For misdemeanor and felony convictions eligible for expungement, petitioners must meet certain criteria to have their expunction processed. In order to petition for expungement of eligible convictions, you must have never been convicted of any criminal offense other than the offense for which the petition is filed. However, multiple convictions which resulted from the same criminal episode are considered one offense for the purpose of section (g) expunctions. In other words, if you were convicted of multiple eligible charges during the same criminal episode, you may be eligible to have all such convictions expunged upon a single petition. Furthermore, under section (k) of TCA § 40-32-101, petitioners who were convicted of no more than two offenses which are individually eligible under section (g) may have both convictions expunged if the offenses were two misdemeanors or one felony and one misdemeanor. In addition to having an otherwise clean criminal record, you must wait five years after completing the sentence imposed for the convicted offense(s) before you are able to successfully petition for expunction. This includes not only the completion of a prison term or probation, but also all other requirements of the sentence imposed by the court, such as payment of fines and court costs. If one of the charges you are seeking to have expunged was Drug Fraud, however, then the waiting period between completion of your sentence and eligibility to file an expungement is extended to ten years.
Just like in cases which were dismissed or resulted in acquittal, the court which held jurisdiction over your case will handle your expungement when you want to expunge a conviction. However, unlike in the case of acquittals and dismissals, the court may charge a fee to process expungements for convictions. Once you petition for expungement, the district attorney has sixty days to submit recommendations to the court, which will then consider all evidence and determine whether the petition shall be granted or denied. You haven’t reached the end of the road if your petition is denied, though – two years after the denial, you may petition the court again for expunction.
If you have your criminal record expunged, you will be fully restored to the legal status you held prior to being indicted and/or convicted. “Expunction… means, in contemplation of law, the conviction for the expunged offense never occurred and the person shall not suffer any adverse effects or direct disabilities by virtue of the criminal offense that was expunged” (TCA § 40-32-101). In addition to job, housing, adoption, and other applications, this means that an individual granted expungement who is otherwise legally eligible is able to purchase a firearm and apply for a handgun carry permit. You may need to prove that your criminal record was expunged, in which case a copy of your order of expungement (which you are legally entitled to) is considered sufficient proof that you are no longer under any disability, disqualification, or other adverse consequence as a result of the expunged conviction.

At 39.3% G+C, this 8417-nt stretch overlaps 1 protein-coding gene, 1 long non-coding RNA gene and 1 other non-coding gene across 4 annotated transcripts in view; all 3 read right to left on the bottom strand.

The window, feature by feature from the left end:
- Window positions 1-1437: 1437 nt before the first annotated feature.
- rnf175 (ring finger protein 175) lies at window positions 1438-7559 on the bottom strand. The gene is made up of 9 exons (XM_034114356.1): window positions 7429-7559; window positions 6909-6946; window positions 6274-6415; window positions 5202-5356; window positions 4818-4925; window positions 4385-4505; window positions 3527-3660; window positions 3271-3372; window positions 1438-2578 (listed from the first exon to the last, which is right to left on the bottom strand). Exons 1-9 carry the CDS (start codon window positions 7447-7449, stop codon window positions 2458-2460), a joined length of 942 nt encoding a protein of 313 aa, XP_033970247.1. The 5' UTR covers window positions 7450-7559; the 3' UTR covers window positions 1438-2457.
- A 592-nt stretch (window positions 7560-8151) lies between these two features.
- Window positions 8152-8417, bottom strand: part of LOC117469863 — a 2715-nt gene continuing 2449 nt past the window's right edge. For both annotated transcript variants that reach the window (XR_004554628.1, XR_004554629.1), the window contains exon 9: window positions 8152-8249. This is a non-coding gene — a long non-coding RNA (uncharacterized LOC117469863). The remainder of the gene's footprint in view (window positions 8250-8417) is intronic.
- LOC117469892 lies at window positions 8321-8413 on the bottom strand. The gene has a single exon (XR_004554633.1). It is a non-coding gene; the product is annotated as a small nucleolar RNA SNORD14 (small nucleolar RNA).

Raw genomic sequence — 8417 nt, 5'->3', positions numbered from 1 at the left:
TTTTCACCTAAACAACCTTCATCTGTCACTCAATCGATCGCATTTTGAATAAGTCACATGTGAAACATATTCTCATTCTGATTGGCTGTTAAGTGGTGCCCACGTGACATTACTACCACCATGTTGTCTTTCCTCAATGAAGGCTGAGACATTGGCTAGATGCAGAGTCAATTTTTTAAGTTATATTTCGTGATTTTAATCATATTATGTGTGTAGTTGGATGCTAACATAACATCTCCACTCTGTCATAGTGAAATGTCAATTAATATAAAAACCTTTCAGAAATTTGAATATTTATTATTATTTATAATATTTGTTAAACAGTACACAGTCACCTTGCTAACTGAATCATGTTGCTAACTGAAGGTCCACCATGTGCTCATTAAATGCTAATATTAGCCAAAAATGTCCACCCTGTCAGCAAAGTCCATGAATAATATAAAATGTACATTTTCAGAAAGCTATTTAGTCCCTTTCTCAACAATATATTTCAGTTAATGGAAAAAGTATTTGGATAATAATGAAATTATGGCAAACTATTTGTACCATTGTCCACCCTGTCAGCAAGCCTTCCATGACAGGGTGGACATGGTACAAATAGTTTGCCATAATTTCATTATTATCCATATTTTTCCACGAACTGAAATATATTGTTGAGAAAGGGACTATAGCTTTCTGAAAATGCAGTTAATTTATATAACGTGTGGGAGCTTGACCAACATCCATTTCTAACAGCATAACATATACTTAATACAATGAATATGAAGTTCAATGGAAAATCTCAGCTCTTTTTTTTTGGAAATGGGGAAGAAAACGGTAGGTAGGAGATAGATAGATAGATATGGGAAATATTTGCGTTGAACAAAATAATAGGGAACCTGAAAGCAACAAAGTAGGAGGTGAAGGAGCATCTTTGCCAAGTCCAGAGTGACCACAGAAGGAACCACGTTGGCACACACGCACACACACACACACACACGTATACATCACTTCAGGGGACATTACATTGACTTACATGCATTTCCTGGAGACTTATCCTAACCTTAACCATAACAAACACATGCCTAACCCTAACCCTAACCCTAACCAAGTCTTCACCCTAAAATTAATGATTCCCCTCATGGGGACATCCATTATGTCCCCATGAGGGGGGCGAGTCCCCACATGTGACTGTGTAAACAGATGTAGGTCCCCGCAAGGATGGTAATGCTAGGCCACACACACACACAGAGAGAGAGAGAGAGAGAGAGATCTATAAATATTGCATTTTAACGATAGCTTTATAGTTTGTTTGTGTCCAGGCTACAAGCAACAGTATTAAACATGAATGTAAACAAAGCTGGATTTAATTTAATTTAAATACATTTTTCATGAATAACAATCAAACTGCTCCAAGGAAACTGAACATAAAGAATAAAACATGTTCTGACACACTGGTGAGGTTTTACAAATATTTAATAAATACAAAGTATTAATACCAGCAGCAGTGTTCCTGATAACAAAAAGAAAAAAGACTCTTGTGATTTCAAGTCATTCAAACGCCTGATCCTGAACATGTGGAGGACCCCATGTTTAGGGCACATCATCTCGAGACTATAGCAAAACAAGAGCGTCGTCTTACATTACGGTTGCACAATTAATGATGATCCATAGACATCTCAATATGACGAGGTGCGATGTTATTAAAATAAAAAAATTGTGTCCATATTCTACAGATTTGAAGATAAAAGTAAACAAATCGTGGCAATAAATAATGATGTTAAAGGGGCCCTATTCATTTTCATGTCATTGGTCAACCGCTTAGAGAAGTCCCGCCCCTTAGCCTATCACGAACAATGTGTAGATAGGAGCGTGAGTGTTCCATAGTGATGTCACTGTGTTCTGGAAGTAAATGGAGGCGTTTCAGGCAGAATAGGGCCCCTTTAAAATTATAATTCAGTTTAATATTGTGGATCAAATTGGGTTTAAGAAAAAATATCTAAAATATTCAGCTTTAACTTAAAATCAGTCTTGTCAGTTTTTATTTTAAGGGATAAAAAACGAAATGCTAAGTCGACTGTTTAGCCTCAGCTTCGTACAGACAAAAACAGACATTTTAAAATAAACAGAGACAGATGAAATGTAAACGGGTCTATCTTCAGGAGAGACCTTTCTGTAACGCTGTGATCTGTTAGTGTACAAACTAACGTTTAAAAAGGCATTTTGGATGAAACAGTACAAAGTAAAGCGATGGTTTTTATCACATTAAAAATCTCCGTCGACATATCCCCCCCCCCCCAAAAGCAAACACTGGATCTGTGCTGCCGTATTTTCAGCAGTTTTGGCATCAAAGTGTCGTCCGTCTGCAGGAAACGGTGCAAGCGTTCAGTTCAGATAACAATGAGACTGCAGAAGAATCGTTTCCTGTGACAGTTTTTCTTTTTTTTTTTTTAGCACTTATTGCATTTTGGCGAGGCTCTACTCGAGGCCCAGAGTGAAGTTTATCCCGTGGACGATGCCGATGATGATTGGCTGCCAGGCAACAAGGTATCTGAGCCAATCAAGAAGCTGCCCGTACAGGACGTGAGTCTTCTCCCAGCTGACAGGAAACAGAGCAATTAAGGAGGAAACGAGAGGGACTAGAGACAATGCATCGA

Please refer to section (g) of TCA § 40-32-101 to see a full list of which convictions are eligible and ineligible for expunction.
Tennessee also offers a program called Diversion wherein first-time offenders can avoid serving time or having a criminal record. Upon successful completion of the diversionary period, an individual’s charge(s) can be expunged if the individual returns to court to request an expungement. This request can also be made by the individual’s attorney. Check out our article on diversion from 2020 to learn more about this useful program.
An important addendum: those who were charged with a misdemeanor or felony while protesting a state law or municipal ordinance intended to maintain racial segregation or discrimination are eligible to have their records expunged as well. The charge must fall within certain requirements as described in section (f) of TCA § 40-32-101, which includes dismissed charges and nonviolent charges. This section also provides for the expungement of a deceased person’s charges acquired in the process of protesting racial discrimination when a person with legal authority to act on the behalf of the deceased petitions for the expunction. This means if your parents or grandparents faced criminal charges while protesting racial discrimination, you can have their criminal record cleansed. While museums and other sites dedicated to education are exempted from destruction requirements in these cases, this is still an important step towards equity.
If you or a loved one are seeking to have your criminal record expunged, you can fill out this form and file it with the court that holds jurisdiction over your case. As always, Best & Brock is here to help if you are in the process of petitioning for expungement.